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    Can Baseball Become an Addiction?

    Experts explore the fine line between being a dedicated sports fan and addictive behavior.

    Attributes of a Sports Addiction

    "For most individuals, following baseball is a healthy pastime," says Dan Wann, a professor of psychology at Murray State University in Kentucky and the author of two books on sports psychology. "But for a small number, their interest and involvement become so great it disrupts their relationships and their work efficiency. A die-hard fan may adjust his work schedule so he can attend games, but I've met people who consume 100 hours a week of sports, either by watching TV or logging on to the Internet. It's all they care about. They tend not to have relationships."

    Why do people become so obsessed with baseball?

    Wann says the explanation lies in two fundamental human traits. We like to belong to a group with common interests, which baseball certainly provides. "Over 90% of fans attend sporting events in a group," Wann says.

    Also, sports provide an opportunity for fans to succeed vicariously on the big stage of sports.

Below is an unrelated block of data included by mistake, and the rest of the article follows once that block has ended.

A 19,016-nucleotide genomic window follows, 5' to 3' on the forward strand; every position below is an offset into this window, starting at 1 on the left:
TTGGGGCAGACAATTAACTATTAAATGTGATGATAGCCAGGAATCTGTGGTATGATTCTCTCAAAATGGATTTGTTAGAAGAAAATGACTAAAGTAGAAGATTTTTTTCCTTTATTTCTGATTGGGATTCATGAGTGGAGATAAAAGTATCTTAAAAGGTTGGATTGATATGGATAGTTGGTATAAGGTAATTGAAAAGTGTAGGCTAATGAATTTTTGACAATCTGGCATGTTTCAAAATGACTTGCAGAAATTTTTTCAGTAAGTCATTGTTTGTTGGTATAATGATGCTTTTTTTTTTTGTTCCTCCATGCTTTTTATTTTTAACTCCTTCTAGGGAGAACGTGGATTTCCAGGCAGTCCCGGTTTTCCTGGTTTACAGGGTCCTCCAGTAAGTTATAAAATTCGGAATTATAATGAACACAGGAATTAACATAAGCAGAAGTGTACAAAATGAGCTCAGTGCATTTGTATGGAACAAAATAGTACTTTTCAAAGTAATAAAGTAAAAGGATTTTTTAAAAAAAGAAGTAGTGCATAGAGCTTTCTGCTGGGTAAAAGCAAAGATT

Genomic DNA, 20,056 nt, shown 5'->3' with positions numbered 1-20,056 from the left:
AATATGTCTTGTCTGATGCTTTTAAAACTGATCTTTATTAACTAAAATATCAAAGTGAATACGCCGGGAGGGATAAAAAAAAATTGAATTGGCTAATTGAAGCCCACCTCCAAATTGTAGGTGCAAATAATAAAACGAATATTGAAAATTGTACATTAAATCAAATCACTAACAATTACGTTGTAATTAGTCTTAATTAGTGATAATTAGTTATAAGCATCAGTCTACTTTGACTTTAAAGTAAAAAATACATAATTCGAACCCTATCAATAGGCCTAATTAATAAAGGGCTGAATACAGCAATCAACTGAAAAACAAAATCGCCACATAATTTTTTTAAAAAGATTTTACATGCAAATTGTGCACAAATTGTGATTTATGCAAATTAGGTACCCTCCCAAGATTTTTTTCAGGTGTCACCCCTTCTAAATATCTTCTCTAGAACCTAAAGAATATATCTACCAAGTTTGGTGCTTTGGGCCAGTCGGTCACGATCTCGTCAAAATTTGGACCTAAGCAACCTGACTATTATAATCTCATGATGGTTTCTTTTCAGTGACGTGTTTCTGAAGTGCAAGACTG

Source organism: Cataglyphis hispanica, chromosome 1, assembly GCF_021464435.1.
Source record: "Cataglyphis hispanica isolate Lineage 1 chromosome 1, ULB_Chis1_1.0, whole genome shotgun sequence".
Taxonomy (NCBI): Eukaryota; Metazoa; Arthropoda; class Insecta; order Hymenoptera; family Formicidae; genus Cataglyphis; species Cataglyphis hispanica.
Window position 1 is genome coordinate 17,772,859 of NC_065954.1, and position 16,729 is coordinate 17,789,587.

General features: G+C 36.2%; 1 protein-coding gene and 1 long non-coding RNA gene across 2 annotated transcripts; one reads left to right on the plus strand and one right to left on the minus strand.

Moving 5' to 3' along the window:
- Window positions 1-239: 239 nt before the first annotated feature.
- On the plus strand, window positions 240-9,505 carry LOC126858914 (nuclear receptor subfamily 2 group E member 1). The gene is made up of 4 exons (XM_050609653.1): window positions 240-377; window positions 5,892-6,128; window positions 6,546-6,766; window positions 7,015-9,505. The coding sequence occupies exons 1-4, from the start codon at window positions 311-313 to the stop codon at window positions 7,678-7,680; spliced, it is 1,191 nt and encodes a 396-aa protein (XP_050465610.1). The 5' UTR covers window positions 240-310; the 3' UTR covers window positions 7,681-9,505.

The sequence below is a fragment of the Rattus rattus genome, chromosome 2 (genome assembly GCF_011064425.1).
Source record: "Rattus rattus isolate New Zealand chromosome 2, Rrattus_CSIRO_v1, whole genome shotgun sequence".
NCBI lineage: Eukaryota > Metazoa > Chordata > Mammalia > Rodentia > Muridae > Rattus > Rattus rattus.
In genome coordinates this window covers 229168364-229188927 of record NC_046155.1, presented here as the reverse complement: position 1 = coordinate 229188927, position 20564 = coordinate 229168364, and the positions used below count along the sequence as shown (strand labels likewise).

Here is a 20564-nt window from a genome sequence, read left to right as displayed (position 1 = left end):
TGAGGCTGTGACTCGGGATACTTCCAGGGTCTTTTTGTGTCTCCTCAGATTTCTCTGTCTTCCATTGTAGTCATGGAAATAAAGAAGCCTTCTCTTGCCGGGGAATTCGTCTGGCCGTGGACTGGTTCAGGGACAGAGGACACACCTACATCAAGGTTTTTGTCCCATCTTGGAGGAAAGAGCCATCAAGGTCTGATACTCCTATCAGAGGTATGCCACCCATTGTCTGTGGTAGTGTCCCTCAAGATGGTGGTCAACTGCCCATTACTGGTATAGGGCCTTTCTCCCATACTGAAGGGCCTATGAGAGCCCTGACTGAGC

"You may not be able to throw the game-winning touchdown pass or hit a game-winning home run yourself," Wann notes, "but you can identify with those who do."

    Kevin Quirk agrees, but while writing Not Now Honey, I'm Watching the Game, a book about obsessed sports fans, he identifies another reason.

    "Following sports is also a nice way to hide from feelings we don't want to confront about our own lives," he says. "Our job, relationships, financial problems -- when we tune in to games and discuss our team with others, that's all time we don't have to spend on those problems in our lives that are mundane, difficult, hard to change. Unfortunately, sports can work as a convenient hiding place."

    Avoidance of Pain

    The need to hide from painful feelings is a familiar aspect of addiction, according to Candace Pert, author of Molecules of Emotion. In her book she explains how certain chemicals, when they act on the brain, produce pleasurable feelings. It makes no difference whether those chemicals are ingested, like heroin or cocaine, or produced spontaneously by the brain in response to enjoyable activities such as sex, eating, or being with friends. They will make a person feel good. People who become addicted to those good feelings, however, are usually trying to escape painful feelings as well.

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